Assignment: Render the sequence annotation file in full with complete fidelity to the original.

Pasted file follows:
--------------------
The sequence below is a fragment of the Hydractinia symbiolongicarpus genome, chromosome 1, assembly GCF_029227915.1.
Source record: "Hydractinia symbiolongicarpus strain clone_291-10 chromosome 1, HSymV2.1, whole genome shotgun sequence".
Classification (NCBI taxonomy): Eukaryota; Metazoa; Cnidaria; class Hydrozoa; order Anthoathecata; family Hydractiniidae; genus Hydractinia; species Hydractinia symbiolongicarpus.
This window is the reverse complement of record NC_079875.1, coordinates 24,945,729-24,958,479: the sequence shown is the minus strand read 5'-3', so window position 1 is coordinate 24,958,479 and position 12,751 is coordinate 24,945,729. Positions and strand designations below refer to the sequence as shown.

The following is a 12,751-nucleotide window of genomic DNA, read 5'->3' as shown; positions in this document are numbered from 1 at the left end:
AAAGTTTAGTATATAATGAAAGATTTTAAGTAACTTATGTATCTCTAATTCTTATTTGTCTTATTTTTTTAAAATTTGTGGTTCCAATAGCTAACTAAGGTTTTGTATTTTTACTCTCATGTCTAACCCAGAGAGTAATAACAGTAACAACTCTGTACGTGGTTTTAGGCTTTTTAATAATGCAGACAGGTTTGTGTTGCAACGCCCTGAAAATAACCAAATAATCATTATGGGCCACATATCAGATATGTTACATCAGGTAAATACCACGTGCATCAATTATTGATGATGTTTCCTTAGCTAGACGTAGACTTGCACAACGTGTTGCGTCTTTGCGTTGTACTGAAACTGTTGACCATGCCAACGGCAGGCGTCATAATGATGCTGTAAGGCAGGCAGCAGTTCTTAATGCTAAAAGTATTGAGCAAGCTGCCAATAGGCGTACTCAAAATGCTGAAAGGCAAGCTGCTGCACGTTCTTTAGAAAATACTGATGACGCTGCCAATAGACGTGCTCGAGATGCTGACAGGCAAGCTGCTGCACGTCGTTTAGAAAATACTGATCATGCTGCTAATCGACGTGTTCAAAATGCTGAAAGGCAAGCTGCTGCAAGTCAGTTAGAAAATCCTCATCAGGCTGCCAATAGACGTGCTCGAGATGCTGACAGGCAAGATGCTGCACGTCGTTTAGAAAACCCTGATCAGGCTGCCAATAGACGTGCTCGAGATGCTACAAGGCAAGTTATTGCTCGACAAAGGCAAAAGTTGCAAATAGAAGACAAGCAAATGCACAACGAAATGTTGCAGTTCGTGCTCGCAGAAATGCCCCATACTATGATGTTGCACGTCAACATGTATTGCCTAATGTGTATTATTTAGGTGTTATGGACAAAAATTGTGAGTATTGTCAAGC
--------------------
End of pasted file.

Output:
The sequence below is a fragment of the Hydractinia symbiolongicarpus genome, chromosome 1, assembly GCF_029227915.1.
Source record: "Hydractinia symbiolongicarpus strain clone_291-10 chromosome 1, HSymV2.1, whole genome shotgun sequence".
Classification (NCBI taxonomy): Eukaryota; Metazoa; Cnidaria; class Hydrozoa; order Anthoathecata; family Hydractiniidae; genus Hydractinia; species Hydractinia symbiolongicarpus.
This window is the reverse complement of record NC_079875.1, coordinates 24,945,729-24,958,479: the sequence shown is the minus strand read 5'-3', so window position 1 is coordinate 24,958,479 and position 12,751 is coordinate 24,945,729. Positions and strand designations below refer to the sequence as shown.

The following is a 12,751-nucleotide window of genomic DNA, read 5'->3' as shown; positions in this document are numbered from 1 at the left end:
AAAGTTTAGTATATAATGAAAGATTTTAAGTAACTTATGTATCTCTAATTCTTATTTGTCTTATTTTTTTAAAATTTGTGGTTCCAATAGCTAACTAAGGTTTTGTATTTTTACTCTCATGTCTAACCCAGAGAGTAATAACAGTAACAACTCTGTACGTGGTTTTAGGCTTTTTAATAATGCAGACAGGTTTGTGTTGCAACGCCCTGAAAATAACCAAATAATCATTATGGGCCACATATCAGATATGTTACATCAGGTAAATACCACGTGCATCAATTATTGATGATGTTTCCTTAGCTAGACGTAGACTTGCACAACGTGTTGCGTCTTTGCGTTGTACTGAAACTGTTGACCATGCCAACGGCAGGCGTCATAATGATGCTGTAAGGCAGGCAGCAGTTCTTAATGCTAAAAGTATTGAGCAAGCTGCCAATAGGCGTACTCAAAATGCTGAAAGGCAAGCTGCTGCACGTTCTTTAGAAAATACTGATGACGCTGCCAATAGACGTGCTCGAGATGCTGACAGGCAAGCTGCTGCACGTCGTTTAGAAAATACTGATCATGCTGCTAATCGACGTGTTCAAAATGCTGAAAGGCAAGCTGCTGCAAGTCAGTTAGAAAATCCTCATCAGGCTGCCAATAGACGTGCTCGAGATGCTGACAGGCAAGATGCTGCACGTCGTTTAGAAAACCCTGATCAGGCTGCCAATAGACGTGCTCGAGATGCTACAAGGCAAGTTATTGCTCGACAAAGGCAAAAGTTGCAAATAGAAGACAAGCAAATGCACAACGAAATGTTGCAGTTCGTGCTCGCAGAAATGCCCCATACTATGATGTTGCACGTCAACATGTATTGCCTAATGTGTATTATTTAGGTGTTATGGACAAAAATTGTGAGTATTGTCAAGC